enter image description here

Note: $S$ and $S'$ are just frames given in the figure, where $S$ is an inertial frame ( it is not accelerating ) .

From this proof of finding pseudo force , we can see that $m a_0$ is a pseudo force here. Now , I see pseudo force here is mass multiplying the acceleration of $S'$ with respect to S.

So , is it like Force on the $S'$ with respect to S. Then , what is value $m$ for ?


1 Answer 1


When you are in a non inertial (accelerating) reference frame you see things you are not supposed to see. In those frames, $F=ma$ does not hold.

Imagine you are on a train. You jump and while you are in the air the train decelerates abruptly. Because when you left the floor you where moving with the train's speed, you keep moving at that speed during your jump whereas the train stops under you and you fall down at a different position than the one you started with despite jumping vertically. If you try to analyse this motion using $F=ma$ you fail: it simply does not work (you jumped in the vertical direction and moved in the horizontal one?!). What was the force that pushed you? The answer is that no force pushed you: your movement was an effect to a change in frame of reference!

However if you "invent" a force given by $F_i=-mA_i$ where $A_i$ is the train acceleration and $m$ the mass of the object you are considering (you, in this case) you recover a full description of your system. The demonstration is in the page of the book you attached. Basically, you transform the "extra" acceleration that you feel because of the frame of reference being non inertial into a "fake" (pseudo) force which obeys Newton's law $F=ma$. You moved as if a force $F_i=-mA_i$ was acting on your body.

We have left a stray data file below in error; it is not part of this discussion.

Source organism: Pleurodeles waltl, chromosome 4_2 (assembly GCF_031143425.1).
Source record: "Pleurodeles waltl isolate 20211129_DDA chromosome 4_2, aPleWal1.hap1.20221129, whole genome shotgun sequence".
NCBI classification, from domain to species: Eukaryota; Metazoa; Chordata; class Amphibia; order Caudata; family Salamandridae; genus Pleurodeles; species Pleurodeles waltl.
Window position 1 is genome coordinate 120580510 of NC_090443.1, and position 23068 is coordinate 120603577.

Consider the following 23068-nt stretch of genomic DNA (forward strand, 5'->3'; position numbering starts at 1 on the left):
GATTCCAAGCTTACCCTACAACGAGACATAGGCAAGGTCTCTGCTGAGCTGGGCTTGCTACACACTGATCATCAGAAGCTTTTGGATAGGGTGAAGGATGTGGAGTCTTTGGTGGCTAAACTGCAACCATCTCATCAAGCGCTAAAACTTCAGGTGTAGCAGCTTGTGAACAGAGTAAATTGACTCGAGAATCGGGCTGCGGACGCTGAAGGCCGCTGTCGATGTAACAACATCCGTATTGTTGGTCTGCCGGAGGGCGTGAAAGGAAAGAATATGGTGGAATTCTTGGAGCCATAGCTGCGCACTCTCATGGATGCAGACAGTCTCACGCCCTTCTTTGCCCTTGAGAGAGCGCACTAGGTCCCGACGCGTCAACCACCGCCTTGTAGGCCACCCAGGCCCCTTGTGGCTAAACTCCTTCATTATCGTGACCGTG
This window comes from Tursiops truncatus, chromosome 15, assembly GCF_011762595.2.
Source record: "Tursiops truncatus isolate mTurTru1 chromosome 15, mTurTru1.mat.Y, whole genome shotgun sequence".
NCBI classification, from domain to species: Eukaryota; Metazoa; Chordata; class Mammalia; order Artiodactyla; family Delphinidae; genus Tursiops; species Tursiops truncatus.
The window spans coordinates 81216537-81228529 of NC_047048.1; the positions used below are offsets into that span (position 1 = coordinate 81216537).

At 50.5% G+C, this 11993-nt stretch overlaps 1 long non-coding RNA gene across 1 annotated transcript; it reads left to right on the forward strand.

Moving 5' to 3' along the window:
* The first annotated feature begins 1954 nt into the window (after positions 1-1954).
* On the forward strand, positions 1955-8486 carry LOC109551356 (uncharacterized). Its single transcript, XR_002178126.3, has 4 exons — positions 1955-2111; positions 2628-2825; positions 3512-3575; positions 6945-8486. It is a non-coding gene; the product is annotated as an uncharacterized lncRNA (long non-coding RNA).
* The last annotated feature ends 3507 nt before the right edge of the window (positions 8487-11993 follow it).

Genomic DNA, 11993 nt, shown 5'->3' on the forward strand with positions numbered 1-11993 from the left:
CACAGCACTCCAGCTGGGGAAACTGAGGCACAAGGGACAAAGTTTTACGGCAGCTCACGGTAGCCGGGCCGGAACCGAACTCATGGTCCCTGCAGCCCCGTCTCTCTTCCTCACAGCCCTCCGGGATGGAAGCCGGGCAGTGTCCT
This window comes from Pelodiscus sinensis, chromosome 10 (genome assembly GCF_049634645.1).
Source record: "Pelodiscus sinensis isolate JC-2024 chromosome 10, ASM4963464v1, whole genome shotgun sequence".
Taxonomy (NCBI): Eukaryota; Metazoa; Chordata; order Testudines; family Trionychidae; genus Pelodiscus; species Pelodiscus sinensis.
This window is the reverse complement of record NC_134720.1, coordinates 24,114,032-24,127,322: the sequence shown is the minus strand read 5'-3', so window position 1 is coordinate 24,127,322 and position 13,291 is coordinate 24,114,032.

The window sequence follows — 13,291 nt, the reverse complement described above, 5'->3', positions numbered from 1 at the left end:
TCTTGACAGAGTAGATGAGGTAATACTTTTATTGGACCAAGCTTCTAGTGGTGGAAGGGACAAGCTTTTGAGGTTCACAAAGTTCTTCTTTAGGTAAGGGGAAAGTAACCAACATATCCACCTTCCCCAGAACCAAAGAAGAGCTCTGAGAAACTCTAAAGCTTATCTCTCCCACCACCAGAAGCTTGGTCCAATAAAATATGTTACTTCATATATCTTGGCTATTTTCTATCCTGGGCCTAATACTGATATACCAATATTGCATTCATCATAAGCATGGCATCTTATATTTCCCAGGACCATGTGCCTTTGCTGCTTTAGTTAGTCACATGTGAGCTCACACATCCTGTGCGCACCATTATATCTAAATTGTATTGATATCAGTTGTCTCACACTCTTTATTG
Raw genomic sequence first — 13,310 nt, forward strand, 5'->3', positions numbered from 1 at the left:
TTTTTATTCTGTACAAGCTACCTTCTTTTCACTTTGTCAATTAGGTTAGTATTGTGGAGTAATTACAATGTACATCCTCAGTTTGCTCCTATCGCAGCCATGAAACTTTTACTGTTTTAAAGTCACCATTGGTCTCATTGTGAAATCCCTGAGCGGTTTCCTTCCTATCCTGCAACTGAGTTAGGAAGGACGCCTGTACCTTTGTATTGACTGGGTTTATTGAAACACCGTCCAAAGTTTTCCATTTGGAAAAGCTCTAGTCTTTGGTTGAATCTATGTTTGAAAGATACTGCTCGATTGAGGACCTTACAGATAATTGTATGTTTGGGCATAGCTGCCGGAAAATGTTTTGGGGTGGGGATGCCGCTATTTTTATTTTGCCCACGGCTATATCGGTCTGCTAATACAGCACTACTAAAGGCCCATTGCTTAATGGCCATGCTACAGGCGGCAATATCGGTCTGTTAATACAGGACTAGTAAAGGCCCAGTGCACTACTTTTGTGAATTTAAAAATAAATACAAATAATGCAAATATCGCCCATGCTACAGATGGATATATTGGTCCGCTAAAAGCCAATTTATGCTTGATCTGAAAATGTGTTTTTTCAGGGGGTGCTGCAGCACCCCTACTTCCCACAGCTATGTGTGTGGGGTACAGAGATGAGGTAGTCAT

So pseudo-forces are not "real" forces in a common sense: they are frame-dependent, they can be measured (but what one is actually measuring is the acceleration of the frame, not a force in the strict sense..), they have a clear effect but they don't derive from any field, any charge, any gravitational mass, etc! They are somewhat a mathematical artifact adopted to make sure $F=ma$ holds in every frame of reference and but at the same time... they act on objects.

  • $\begingroup$ Yes definitely measurable. What I meant is that we can't pin them to a "source" and they would not be there without an accelerating system. Editing for clarity. $\endgroup$
    – JalfredP
    Commented Feb 1, 2021 at 0:01
  • $\begingroup$ @SolomonSlow If an accelerometer is accelerated only by a pseudo-force, then it will show an acceleration of zero. An accelerometer will only ever show a proper acceleration. Also, the force you feel in a rotating frame is not the the pseudo force, you can never feel that. What you do feel in roundabout for example is the centipetal force, not the centrifugal force. So there is definitely something pseudo about this force compared to a real force. $\endgroup$
    – Azzinoth
    Commented Feb 1, 2021 at 0:27
  • $\begingroup$ @Azzinoth, I deleted my comment after JalfredP responded. $\endgroup$ Commented Feb 1, 2021 at 1:16

Your Answer

By clicking “Post Your Answer”, you agree to our terms of service and acknowledge you have read our privacy policy.

Not the answer you're looking for? Browse other questions tagged or ask your own question.